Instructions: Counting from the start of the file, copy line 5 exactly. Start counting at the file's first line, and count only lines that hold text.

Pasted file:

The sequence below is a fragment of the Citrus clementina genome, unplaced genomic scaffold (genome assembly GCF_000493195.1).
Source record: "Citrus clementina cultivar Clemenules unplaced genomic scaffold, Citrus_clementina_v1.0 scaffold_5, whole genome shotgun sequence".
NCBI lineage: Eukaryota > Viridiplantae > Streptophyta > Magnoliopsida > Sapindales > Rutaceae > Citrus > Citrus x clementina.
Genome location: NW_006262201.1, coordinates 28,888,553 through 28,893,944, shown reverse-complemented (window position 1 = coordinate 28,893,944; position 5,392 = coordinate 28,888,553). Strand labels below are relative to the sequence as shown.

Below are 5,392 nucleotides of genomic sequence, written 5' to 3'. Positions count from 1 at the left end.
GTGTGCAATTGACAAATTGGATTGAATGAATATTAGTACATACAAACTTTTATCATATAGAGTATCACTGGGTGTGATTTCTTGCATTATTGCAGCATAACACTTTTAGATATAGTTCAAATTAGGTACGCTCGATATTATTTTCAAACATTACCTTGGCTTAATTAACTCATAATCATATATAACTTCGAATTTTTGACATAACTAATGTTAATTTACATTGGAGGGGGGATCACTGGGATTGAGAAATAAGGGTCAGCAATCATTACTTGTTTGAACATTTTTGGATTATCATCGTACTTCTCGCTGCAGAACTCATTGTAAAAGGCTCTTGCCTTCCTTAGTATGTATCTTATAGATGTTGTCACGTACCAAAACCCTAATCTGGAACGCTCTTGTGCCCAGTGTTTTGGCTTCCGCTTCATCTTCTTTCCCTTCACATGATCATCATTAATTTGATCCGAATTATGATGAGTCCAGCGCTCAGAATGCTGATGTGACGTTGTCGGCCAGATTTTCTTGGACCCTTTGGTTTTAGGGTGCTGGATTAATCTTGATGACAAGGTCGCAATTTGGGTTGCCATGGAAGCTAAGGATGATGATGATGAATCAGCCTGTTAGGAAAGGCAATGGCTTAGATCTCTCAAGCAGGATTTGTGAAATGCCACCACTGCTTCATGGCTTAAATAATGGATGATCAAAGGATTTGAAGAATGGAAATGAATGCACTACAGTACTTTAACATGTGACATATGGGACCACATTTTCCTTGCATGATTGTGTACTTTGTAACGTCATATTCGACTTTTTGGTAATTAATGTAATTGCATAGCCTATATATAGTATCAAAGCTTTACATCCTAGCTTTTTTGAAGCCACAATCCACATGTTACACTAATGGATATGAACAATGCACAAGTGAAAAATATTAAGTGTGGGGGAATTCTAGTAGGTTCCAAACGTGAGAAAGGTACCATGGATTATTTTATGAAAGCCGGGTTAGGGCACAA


Below are 5,392 nucleotides of genomic sequence, written 5' to 3'. Positions count from 1 at the left end.